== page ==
The Kingdom of God

The Kingdom of Godmustard_tree
Rev Charmaine Braatvedt
14th June 2015

Mark 4: 26 – 34

We are about to embark on a sermon series called Discipleship in the Gospel of Mark and so I thought I would spend a bit of time today giving you some background on Mark’s Gospel.

Firstly there is no direct internal evidence in the Gospel itself that tells us who the author is. However, it seems to have been the unanimous testimony of the early church that this Gospel was written by John Mark, a close associate of Peter. The content of the book appears to have come from the preaching of Peter. We think John Mark arranged and shaped Peter’s sermons and in so doing produced this Gospel.

The first mention of John Mark in the Bible, is in Acts 12:12 where we learn that his mother had a house in Jerusalem that served as a meeting place for believers.

Then in Acts 12: 25, we learn that when Paul and Barnabas returned to Antioch from Jerusalem, Mark accompanied them.

Mark next appears as a helper to Paul and Barnabas in Acts 13:5 when they were on their first missionary journey.

Then for some reason or other in Acts 13:13 Mark returned to Jerusalem leaving Paul and Barnabas in the lurch at Perga, in Pamphylia, Turkey.

Paul must have been deeply disappointed with Mark’s actions because we see in Acts 15: 36 – 39, that when Barnabas proposed that Mark joins them on their second missional journey, Paul flatly refused to have him along.

That refusal broke up Paul and Barnabas’ missional relationship. Barnabas split from Paul and together with his cousin Mark went to Cyprus instead.

After that no further mention is made of either of them in the book of Acts. However, Mark reappears in Paul’s letter to the Colossians where Paul sends a greeting from Mark. At this point it seems that Mark was beginning to win his way back into Paul’s confidence.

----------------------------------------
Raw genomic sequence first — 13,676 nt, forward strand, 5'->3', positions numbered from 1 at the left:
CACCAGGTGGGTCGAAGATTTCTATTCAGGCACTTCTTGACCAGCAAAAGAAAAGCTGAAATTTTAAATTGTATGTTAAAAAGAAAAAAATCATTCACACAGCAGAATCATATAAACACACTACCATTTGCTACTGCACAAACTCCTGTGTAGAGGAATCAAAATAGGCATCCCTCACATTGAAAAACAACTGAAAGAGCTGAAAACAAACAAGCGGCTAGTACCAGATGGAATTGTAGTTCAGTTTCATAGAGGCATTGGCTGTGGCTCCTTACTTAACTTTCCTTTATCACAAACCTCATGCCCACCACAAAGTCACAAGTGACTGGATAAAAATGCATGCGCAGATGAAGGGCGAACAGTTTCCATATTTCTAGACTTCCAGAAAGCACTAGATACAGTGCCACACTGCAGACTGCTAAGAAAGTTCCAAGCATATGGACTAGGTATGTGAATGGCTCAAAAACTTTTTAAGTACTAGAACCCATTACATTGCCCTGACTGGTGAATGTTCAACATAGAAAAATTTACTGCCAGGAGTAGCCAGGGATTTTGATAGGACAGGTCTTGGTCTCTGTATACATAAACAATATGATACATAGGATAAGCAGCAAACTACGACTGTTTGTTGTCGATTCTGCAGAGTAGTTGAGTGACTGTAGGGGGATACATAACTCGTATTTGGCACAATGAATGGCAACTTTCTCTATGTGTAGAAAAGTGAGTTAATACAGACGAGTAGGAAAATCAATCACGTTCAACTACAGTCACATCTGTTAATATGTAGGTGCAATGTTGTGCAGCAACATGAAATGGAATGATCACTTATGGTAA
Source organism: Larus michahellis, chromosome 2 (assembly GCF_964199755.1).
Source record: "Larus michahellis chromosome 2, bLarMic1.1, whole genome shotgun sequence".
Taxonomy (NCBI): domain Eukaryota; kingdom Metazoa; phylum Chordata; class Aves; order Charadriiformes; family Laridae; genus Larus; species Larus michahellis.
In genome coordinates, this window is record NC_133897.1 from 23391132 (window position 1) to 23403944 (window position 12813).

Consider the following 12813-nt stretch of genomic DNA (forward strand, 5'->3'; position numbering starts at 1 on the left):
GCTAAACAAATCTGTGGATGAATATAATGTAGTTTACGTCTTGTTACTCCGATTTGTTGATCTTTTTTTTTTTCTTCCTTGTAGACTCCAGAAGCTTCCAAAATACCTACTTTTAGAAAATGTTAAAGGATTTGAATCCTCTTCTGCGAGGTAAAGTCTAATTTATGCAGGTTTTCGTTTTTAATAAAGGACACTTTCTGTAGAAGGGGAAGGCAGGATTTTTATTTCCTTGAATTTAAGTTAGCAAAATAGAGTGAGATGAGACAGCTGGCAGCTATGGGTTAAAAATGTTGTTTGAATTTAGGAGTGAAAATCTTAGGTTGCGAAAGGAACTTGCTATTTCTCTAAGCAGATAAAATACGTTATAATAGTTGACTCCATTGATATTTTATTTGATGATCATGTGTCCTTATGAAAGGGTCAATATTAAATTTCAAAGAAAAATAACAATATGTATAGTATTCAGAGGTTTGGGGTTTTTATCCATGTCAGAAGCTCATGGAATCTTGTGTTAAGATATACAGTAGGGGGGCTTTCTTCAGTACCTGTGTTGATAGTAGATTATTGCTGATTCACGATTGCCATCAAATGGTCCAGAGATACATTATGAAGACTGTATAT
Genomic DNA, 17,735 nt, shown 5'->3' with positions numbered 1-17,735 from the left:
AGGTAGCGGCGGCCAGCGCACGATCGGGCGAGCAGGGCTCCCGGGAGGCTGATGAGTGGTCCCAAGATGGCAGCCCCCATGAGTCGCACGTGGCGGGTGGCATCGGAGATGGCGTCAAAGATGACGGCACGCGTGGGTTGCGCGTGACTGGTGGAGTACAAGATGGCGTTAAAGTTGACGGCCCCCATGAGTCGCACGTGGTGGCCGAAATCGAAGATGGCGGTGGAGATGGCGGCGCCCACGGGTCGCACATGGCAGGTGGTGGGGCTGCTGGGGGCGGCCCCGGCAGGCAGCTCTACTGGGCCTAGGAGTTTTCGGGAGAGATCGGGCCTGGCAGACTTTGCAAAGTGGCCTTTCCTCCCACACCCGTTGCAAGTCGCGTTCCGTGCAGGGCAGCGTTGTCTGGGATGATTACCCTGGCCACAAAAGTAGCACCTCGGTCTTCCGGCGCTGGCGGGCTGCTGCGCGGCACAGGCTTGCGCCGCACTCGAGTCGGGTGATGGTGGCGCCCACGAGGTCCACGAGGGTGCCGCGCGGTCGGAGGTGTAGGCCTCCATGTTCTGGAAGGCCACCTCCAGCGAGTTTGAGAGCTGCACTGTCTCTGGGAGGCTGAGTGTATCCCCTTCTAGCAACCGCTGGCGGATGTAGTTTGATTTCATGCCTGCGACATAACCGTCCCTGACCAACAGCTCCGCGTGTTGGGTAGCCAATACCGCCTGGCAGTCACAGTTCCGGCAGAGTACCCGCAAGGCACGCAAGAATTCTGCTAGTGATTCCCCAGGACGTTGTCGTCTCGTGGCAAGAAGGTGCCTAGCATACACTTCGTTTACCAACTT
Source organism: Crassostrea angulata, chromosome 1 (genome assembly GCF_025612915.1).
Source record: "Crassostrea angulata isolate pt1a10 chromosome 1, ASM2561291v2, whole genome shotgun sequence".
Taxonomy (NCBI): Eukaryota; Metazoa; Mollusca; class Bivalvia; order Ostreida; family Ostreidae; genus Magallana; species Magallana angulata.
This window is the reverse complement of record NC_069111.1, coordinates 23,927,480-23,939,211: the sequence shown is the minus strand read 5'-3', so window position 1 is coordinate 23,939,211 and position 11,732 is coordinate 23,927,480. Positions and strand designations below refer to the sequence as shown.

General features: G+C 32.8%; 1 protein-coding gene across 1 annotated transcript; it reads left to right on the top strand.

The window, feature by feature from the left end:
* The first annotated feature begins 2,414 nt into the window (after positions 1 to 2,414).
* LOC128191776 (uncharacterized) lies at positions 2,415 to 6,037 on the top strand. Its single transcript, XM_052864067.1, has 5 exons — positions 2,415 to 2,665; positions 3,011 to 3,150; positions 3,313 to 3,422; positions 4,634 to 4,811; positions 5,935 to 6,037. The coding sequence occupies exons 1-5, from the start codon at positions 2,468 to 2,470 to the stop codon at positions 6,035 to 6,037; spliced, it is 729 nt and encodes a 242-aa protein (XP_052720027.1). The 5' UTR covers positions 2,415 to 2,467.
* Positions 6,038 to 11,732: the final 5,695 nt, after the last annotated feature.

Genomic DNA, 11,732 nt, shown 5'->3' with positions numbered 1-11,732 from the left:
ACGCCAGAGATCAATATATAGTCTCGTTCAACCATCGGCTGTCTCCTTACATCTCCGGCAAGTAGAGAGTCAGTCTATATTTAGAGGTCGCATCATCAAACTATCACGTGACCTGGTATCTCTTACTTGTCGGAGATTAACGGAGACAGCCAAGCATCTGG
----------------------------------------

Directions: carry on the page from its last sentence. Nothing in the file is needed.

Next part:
By the end of Paul’s life, Mark had fully regained Paul’s favour see 2 Timothy 4: 11.

It is generally thought that Mark’s Gospel was written around AD70 when the Romans destroyed the temple in Jerusalem. This would make it the earliest of the Gospels.

Many believe that the writers of the Gospels of Matthew and Luke, used Mark as a major source for their writings and this explains the similarity between the 3 Gospels, known as the Synoptic Gospels.

According to early church tradition, Mark’s Gospel was written in Italy near Rome where Peter spent the last days of his life and where he was martyred.

We think Mark was writing for a gentile audience because he takes the trouble to explain Jewish customs 7: 2-4 and 15: 42 and translates Aramaic words. He would not have had to do this if his audience had been made up of Palestinian Jews.

Mark frequently pictures Jesus as a teacher. The words teacher, teach, teaching and rabbi are applied to Jesus 39 times in Mark’s Gospel.

Mark’s writing style is succinct, simple, unadorned and practical in the sense that he emphasises what Jesus did more so than what he said.

He moves quickly from one episode in Jesus’ life and ministry to another often using the adverb immediately.

So let’s take a look at the two parables in today’s reading :

The first parable of the Growing Seed is found only in Mark, while the second one about the mustard seed, is found in both Matthew and Luke.

At the end of this talk I will give you an opportunity to share something it may be saying to you today in your context.

These parables are closely linked and teach us important truths about the kingdom of God. In a sense they support each other. The term Kingdom of God refers to the reign, the activity the purposes of God.

  • They each have a sower.
  • In each a seed is planted which blossoms into usefulness.
  • In both parables we get the sense that the seed will mysteriously produce results which are inherent within it even though in both stories the seeds look insignificant and unpromising.

Jesus often used illustrations from the growth of nature to describe the coming of the Kingdom of God.

Thinking about it, nature’s growth is often imperceptible. We do not see a plant growing. If we see it every day we do not notice the growth taking place. It is only when we see it and then go away and then come back after an interval of time that we see the difference. A bit like a teenager.